So far the solutions proposed by the commanders on the ground have been of limited success at best, and decidedly negative in effect at worst. One hundred years of international attempts at eradicating the illicit traffic in drugs has proved one thing time and again. That this trade is surprisingly resilient to interdiction, and ideally suited to the economics and conditions of guerilla warfare. The Soviet Union was defeated because they could not interdict the mujahedeen bases in Pakistan, and the US supply of arms and money to aid anti-Soviet forces. The UK and US are now facing a surprisingly similar situation in Afghanistan. Even with the recent increased willingness of the Pakistani government to tackle Pakistan’s own Taliban insurgency, the refusal to allow US forces to enter Pakistan affords the Taliban the same safe havens as before. Removal of the revenue generated by the drugs trade would critically weaken the ability of the Taliban to take the war to the Coalition. Ending the endemic corruption caused by the disproportionate wealth of the traffickers would do wonders for the health of Afghanistan’s nascent democracy.
Achieving this is naturally no small matter, and the solution will not be found solely in Kabul, but rather requires coordinated international effort, and possibly a reconsideration of the entire framework for the control of drugs, which at present, rather than operating as a barrier to their production and distribution, is proving in practice to be almost a subsidy to organized crime and international terrorism. One suggestion made by French NGO, the Senlis Council, was to license Afghan poppy growers to produce opium for legal pharmaceuticals, of which there is a serious worldwide shortage, with the Lancet estimating that approximately eighty percent of the world’s cancer patients not having access to adequate analgesia. The Senlis proposal, though attractive on the surface is unworkable so long as there remains a market for illegal heroin in the West. Farmers would no doubt continue to produce opium for the drug warlords, while claiming to officials that their fields were licensed for medicinal purposes.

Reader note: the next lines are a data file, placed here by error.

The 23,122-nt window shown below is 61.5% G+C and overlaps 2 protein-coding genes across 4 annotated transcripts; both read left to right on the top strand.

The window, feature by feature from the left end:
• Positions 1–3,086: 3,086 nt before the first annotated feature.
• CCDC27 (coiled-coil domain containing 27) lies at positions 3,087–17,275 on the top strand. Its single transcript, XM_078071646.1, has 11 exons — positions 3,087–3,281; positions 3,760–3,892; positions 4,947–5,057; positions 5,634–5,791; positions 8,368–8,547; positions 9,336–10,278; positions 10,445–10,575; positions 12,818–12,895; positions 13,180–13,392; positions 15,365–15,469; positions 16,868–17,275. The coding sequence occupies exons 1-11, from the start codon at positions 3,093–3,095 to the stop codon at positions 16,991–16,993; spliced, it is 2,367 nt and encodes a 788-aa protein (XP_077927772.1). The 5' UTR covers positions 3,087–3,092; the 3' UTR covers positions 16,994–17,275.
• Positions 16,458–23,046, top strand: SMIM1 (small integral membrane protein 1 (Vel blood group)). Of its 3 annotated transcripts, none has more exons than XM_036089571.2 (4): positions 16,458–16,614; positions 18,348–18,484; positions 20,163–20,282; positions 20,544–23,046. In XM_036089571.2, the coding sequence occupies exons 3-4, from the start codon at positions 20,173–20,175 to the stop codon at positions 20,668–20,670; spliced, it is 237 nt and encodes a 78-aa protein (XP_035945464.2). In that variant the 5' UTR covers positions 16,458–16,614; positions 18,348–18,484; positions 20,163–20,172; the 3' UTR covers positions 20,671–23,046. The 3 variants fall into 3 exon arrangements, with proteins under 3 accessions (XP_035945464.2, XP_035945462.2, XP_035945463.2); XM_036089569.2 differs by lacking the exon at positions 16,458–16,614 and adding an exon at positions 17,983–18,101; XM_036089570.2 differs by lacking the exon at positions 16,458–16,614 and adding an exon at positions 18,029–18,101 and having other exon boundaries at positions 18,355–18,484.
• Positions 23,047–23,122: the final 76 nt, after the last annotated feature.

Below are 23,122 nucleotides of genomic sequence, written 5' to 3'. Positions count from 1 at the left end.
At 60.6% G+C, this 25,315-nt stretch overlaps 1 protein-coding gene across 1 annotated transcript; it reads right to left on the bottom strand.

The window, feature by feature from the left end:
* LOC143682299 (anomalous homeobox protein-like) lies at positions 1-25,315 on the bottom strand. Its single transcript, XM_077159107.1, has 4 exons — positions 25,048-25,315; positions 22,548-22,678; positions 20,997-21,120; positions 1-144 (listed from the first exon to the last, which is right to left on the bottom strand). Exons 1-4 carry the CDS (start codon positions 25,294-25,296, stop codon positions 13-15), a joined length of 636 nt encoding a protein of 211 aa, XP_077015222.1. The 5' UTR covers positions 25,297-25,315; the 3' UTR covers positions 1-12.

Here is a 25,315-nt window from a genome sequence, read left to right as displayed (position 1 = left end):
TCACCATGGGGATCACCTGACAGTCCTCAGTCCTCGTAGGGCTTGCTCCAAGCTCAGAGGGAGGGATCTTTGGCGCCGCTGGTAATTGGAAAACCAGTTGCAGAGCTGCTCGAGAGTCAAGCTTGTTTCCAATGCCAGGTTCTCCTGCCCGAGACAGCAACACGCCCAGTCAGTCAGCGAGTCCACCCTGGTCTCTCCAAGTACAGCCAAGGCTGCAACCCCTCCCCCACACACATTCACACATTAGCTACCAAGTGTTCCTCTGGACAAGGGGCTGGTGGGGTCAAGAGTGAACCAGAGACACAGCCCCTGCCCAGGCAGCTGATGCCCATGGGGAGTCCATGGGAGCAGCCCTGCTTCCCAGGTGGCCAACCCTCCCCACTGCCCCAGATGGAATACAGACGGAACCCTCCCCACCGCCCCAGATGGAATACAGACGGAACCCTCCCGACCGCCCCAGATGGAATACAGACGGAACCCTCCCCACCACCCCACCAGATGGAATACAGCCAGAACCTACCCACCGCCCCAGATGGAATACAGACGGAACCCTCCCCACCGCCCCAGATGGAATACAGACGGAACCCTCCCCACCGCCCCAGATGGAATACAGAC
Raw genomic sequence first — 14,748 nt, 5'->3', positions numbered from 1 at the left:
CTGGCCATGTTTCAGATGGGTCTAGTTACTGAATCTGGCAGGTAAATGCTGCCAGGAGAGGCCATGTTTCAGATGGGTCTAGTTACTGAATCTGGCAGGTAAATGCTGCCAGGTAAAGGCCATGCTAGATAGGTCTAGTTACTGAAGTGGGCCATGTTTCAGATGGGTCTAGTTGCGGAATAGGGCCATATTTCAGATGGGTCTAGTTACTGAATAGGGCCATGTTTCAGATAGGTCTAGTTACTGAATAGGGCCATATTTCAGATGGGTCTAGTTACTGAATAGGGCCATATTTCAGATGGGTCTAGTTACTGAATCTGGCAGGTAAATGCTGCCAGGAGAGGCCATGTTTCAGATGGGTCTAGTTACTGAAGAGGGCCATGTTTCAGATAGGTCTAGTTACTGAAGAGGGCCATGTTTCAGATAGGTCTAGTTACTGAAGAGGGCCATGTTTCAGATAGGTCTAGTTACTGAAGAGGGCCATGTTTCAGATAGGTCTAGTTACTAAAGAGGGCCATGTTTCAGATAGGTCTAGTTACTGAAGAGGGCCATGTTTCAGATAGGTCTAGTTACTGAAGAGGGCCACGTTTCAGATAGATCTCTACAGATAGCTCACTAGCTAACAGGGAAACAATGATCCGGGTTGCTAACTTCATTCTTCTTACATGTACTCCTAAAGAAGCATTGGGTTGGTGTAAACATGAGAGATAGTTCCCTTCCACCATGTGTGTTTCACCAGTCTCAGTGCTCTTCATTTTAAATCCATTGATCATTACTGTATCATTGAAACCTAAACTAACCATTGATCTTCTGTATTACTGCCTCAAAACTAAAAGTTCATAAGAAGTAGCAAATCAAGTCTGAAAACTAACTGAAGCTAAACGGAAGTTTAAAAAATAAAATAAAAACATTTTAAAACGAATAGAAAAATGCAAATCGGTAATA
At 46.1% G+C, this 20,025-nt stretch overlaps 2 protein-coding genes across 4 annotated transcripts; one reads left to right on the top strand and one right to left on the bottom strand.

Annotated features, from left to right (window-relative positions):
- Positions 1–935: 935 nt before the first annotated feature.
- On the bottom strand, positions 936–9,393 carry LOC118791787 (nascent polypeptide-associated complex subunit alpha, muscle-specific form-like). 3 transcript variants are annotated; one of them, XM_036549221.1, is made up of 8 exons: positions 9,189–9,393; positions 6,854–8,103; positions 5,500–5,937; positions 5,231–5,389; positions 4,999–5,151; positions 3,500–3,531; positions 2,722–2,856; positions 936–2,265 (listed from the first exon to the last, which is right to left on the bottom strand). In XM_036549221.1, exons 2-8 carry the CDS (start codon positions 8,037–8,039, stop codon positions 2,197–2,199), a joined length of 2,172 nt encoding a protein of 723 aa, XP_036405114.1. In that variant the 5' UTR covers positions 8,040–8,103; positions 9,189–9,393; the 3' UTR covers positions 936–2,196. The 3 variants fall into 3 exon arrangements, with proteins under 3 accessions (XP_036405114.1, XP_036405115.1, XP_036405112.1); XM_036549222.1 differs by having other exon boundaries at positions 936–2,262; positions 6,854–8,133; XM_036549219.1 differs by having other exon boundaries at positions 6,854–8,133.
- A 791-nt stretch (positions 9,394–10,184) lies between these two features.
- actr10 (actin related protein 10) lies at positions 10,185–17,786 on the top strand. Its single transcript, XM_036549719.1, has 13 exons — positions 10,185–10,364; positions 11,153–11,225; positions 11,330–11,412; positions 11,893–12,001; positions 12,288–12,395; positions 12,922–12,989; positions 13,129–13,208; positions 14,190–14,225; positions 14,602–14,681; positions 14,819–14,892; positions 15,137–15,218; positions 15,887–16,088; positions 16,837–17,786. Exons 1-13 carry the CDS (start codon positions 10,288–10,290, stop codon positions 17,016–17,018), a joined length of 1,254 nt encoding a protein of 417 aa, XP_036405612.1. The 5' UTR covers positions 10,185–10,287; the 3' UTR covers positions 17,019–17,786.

Until the West can resolve its own craving for illicit drugs with the Afghan farmer’s need to supply that need, the West will need to accept that winning the drug war in the fields of far off Afghanistan means losing the drug war on its own streets at home.
Adam Wallace is the Cutting Edge’s London correspondent.